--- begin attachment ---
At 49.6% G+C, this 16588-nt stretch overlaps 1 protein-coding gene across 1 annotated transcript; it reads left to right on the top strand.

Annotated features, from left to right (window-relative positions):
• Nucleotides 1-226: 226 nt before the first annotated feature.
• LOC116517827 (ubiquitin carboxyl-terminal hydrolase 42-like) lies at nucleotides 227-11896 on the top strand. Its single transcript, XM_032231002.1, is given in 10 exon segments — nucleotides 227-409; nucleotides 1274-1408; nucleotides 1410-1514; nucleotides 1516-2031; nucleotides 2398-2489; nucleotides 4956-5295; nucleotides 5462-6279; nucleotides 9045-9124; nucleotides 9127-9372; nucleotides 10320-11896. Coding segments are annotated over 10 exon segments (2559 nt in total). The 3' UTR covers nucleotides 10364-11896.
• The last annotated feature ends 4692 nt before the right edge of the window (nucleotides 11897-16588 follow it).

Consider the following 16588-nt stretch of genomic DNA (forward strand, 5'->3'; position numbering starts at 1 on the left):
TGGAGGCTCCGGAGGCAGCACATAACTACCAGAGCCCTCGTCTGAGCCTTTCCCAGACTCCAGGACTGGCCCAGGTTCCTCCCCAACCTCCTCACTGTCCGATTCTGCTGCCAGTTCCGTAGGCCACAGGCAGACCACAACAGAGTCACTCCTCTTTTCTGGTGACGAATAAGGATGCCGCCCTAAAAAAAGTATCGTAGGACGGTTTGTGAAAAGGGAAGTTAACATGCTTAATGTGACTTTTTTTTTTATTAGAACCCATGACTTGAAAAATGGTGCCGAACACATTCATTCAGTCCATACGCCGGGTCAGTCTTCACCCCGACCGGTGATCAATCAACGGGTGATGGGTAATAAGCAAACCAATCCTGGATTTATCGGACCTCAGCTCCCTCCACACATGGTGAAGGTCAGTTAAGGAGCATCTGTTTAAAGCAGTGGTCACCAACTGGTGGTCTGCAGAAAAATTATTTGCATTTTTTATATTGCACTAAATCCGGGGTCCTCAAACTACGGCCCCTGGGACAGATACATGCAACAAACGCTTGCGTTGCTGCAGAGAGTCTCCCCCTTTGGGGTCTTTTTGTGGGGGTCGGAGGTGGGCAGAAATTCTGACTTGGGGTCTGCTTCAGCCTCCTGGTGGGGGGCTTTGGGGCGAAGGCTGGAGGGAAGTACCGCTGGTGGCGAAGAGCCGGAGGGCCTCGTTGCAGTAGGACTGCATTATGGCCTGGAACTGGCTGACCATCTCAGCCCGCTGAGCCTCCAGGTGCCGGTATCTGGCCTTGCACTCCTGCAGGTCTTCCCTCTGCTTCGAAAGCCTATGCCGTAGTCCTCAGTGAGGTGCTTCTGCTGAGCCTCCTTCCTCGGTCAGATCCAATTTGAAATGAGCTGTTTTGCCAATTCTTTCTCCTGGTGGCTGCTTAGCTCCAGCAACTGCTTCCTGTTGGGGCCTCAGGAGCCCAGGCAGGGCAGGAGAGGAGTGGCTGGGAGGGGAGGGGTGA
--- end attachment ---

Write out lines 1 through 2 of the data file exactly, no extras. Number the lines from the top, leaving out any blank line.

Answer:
At 49.6% G+C, this 16588-nt stretch overlaps 1 protein-coding gene across 1 annotated transcript; it reads left to right on the top strand.

Annotated features, from left to right (window-relative positions):